As the AI market continues to evolve, leaders like Alphabet's Sundar Pichai, Microsoft's Brad Smith, and OpenAI's Sam Altman are advocating for AI regulation. Surprisingly, this support for regulation isn't counterproductive for tech companies; instead, it serves several vital purposes.
Regulation offers companies stability, eliminates the risk of future bans on their AI products, and provides a unified set of rules. Additionally, companies want to shape regulations to avoid excessive compliance costs. While progress is being made, crafting AI legislation in the US remains challenging.
AI firms, investing significant sums in their products, seek regulatory certainty to protect their investments from future bans or restrictions. Clear laws enable companies to plan for the long term without fearing unexpected legal hurdles.
A standardized set of AI regulations across states is preferable to a fragmented landscape with 50 different state-specific rules. Uniformity simplifies compliance and development, reducing costs for businesses.
Companies advocating for regulation aim to have a say in shaping the rules to ensure they are reasonable and cost-effective from their perspective. This involvement helps prevent overly burdensome regulations that could drive up compliance expenses.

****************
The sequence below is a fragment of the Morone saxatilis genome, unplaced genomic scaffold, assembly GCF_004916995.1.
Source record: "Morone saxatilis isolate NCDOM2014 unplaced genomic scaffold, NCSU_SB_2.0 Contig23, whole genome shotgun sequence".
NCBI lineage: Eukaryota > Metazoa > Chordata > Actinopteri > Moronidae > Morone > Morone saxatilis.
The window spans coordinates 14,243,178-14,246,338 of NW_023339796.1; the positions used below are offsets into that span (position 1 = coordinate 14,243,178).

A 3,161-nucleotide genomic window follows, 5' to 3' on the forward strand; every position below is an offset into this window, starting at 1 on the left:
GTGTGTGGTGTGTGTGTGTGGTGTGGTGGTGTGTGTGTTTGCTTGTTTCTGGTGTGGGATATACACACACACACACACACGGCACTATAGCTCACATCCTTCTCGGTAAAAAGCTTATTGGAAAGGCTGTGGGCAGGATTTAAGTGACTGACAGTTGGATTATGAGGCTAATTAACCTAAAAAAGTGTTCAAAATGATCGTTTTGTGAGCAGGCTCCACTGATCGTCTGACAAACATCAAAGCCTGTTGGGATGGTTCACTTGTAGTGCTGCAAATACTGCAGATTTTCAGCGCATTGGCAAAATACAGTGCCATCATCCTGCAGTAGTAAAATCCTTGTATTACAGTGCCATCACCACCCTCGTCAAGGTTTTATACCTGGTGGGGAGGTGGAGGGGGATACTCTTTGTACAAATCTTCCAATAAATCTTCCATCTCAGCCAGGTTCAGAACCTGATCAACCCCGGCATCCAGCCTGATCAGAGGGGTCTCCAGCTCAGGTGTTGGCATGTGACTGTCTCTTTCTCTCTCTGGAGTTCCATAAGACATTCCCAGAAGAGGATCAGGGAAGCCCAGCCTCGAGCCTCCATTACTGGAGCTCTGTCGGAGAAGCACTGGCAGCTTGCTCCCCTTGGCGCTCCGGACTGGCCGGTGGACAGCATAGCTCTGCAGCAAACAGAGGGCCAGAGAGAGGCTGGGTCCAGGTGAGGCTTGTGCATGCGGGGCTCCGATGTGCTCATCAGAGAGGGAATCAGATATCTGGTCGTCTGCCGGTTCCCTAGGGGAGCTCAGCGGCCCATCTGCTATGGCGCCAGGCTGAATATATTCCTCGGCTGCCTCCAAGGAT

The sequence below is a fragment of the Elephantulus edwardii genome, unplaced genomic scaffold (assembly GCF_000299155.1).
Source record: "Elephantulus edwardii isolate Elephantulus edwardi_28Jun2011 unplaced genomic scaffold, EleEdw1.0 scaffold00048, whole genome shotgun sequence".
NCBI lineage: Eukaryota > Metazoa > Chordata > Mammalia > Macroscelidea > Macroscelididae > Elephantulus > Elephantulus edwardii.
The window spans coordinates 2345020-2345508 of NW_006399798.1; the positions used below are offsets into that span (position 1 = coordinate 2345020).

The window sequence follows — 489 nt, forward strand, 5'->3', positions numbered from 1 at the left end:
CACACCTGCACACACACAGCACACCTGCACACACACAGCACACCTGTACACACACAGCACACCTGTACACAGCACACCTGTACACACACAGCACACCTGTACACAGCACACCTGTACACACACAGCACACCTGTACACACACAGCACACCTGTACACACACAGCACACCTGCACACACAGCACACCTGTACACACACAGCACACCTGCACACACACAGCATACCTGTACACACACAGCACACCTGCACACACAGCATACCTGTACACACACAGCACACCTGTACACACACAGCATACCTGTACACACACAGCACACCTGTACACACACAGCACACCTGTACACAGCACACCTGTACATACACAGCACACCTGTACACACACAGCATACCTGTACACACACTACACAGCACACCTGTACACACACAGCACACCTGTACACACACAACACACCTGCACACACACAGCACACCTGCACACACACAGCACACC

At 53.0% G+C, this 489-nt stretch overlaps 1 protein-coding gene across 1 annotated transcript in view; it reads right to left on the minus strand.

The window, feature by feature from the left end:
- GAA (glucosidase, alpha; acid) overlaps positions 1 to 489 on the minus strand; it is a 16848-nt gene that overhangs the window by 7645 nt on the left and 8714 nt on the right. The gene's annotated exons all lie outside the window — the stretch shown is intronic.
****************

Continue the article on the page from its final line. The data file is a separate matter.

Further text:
While companies may not always embrace regulation enthusiastically, they appreciate knowing what to expect and how to adapt their processes for compliance. This predictability enhances planning and implementation.
Regulation offers consumers confidence that AI products are safe and meet established standards. Without regulation, customers must rely solely on company assurances, introducing uncertainty.
AI regulation can address various risks, including phone scams, financial services discrimination, and bias in systems used by the justice system and housing market. Unregulated AI models may lack incentives to address these concerns.
AI regulation is not insurmountable; Europe and China have already taken steps in this direction. The European Union proposed AI rules in April 2021, focusing on risk levels, banning specific AI applications, and introducing transparency requirements. China has issued guidelines requiring government review of AI algorithms on China-facing platforms.
In the US, discussions between lawmakers, the Biden administration, and major AI companies have begun. President Biden is expected to issue an executive order on AI soon. However, rapid progress is essential to keep pace with AI innovation.
Support from AI leaders for regulation is motivated by long-term stability, cost-effective compliance, and influencing the rule-making process. Regulation also provides consumers with confidence in AI product safety. While international precedents exist, the US must accelerate efforts to craft effective AI legislation.